The rest of this blog will probably make it clear on how I feel about Multiculturalism as a good in and of itself, this post will instead address the problem of Multiculturalism in relation to the problem of Islamism and Islamic terrorism in light of David Cameron's recent speech on the topic in Munich.
For the most part I think that his speech was wrong. The crux of his speech about Multiculturalism in relation to Islamic terrorism was that by not creating a shared national identity, it meant that vulnerable Muslims lacked both a loyalty to the country that could potentially become a target in a terrorist attack but also left a vacuum for potentially extreme ideologies and identities to creep in. While I do think there is some relevance in discussing Multiculturalism in the context of Islamic extremism, I think MC largely creates a problem in addressing rather than causing Islamic terrorism.
For starters the ring leader of the 7/7 attacks, Mohammad Sidique Khan was himself fairly well integrated with a decent education and a firm grasp on the English language. While it is true that 'Multicultural' practices may have emphasised his 'Muslim' identity and overly focused on potential 'Islamic grievances' as well as creating a degree of separation between himself and the non-Muslim nation he was supposed to be a part of, for all the silly identities that are encouraged under Multiculturalism, that of an Islamist terrorist willing to carry out attacks on his fellow citizens is not one of them and we should not suspend the moral consequences of agency just because the criminal has brown skin.
I personally would have made the connection between MC and terrorism in a different way. For example, the notion of turning Muslims into a unanimous 'bloc' that can be communicated through self-assigned Muslim 'leaders' particularly leaders of mosques, has disenfranchised many ordinary Muslims and funnelled their identity and perceived values through some of the most reactionary and extreme figures that have been chosen to speak for Muslims. This extreme, and misguided application of identity politics has also often led to the marginalisation of 'moderate' Muslims that can do the most to communicate with the Islamic community and argue against for instance the patriarchal practices of burkas within some communities and the elevation of 'soft' Islamists that preach all the extremism of the worst aspects of Islam without actually blowing themselves up. This lazy, almost racist means of dealing with the Islamic community by pouring money into the loudest Muslim organisations to tackle extremism with an almost total censorship of any criticism of that community from any external source, going as far as the near criminalisation of such criticism in the case of the producers of the 'Undercover Mosque' has certainly created a situation for extremists to prosper quite comfortably and even be defended if they are found out by external examination.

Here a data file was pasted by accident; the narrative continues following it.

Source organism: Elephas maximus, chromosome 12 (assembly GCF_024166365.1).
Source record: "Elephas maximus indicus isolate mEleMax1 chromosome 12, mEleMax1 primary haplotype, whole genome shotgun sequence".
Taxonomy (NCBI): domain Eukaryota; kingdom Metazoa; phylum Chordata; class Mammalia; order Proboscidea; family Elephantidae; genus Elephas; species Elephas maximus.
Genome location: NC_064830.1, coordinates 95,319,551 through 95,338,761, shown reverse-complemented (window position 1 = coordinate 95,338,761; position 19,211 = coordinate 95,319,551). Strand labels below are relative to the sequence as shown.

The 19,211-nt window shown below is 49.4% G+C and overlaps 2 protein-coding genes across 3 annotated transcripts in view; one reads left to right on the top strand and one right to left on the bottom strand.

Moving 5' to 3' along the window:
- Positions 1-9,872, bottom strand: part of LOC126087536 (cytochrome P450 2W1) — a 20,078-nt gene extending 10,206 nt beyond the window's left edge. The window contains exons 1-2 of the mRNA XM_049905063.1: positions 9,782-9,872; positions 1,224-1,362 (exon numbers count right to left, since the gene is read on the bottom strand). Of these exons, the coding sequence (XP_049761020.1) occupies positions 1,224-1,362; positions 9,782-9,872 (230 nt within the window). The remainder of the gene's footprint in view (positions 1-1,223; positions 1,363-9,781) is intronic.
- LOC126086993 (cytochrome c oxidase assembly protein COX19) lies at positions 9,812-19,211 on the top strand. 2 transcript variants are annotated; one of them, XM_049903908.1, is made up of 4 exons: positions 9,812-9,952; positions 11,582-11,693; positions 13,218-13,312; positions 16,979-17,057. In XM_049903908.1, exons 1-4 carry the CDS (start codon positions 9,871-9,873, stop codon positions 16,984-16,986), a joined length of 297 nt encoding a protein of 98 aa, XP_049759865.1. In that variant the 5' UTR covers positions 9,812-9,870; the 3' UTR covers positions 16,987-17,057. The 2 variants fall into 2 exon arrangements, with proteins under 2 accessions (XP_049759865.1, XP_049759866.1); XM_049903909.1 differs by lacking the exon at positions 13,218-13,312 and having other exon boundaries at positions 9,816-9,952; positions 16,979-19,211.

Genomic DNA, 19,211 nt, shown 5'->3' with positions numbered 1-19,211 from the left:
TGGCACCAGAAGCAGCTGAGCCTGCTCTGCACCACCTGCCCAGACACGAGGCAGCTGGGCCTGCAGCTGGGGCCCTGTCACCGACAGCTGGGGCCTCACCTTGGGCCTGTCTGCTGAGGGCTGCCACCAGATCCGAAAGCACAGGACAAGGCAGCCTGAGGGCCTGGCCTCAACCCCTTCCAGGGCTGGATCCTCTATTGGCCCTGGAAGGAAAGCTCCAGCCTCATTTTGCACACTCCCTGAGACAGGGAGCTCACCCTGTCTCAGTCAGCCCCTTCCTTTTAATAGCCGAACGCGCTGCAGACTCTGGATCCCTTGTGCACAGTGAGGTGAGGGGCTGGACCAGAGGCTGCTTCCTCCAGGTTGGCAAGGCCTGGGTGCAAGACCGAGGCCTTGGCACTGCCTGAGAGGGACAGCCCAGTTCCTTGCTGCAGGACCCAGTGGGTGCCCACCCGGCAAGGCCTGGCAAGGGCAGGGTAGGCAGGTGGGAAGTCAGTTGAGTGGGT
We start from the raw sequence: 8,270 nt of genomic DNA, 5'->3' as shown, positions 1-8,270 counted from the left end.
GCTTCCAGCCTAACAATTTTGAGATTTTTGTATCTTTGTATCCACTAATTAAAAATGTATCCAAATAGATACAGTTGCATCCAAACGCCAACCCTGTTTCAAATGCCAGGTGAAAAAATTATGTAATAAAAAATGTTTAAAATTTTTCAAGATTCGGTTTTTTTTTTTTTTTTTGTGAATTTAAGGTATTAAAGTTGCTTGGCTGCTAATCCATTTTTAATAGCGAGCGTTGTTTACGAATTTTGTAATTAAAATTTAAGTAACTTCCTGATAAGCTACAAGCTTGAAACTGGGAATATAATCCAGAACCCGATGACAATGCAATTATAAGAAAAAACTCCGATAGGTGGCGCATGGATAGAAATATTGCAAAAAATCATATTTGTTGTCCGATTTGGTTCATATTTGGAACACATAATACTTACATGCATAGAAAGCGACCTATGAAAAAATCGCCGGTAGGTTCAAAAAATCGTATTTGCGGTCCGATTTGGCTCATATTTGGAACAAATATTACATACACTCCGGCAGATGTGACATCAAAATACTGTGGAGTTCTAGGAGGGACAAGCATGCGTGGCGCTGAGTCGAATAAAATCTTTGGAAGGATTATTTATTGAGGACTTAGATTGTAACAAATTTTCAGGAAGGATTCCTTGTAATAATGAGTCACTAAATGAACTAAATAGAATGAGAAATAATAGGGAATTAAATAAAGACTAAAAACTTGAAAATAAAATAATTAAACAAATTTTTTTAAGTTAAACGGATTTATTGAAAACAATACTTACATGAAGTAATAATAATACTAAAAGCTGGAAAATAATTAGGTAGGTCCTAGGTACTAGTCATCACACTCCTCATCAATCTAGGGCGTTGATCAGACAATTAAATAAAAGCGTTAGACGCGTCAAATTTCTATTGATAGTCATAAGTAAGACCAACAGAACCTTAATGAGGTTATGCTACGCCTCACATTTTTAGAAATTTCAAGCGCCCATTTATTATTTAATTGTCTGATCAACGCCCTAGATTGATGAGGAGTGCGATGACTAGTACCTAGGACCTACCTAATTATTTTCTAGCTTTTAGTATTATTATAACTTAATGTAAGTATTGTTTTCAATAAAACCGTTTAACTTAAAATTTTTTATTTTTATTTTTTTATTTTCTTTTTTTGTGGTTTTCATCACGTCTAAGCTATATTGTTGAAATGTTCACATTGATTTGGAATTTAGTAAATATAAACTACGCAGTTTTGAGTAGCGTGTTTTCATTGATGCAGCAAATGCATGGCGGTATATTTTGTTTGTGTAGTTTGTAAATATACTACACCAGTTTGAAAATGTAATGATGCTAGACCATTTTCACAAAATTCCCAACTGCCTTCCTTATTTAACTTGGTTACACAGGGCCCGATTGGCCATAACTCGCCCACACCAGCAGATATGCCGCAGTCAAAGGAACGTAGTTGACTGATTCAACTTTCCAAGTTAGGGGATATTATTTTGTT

Cameron only barely touched on the last point with an unrelated though very serious comment on ceasing to tolerate the intolerable within Muslim communities when it came to issues of attitudes to gays for instance. As a conservative PM his entire mantra of Multiculturalism, while deserving of praise for rejecting outright moral relativism, came again from the fairly pitiful direction of an opposition to extremist aspects of Multiculturalism, implying that it was quite alright to continue the transformation of our nation through mass immigration into something totally unrecognisable as long as the end product was not 'extreme'. He deserves praise for at least attempting a dialogue a million times better than anything the previous party did in office, and has received a lot of unjust criticism for the timing of his speech coinciding with an EDL demonstration (as if he could have magically predicted this occurring when he was initially invited to Munich) but for true conservatives this speech was very far off what we needed to see in both words, and especially in action.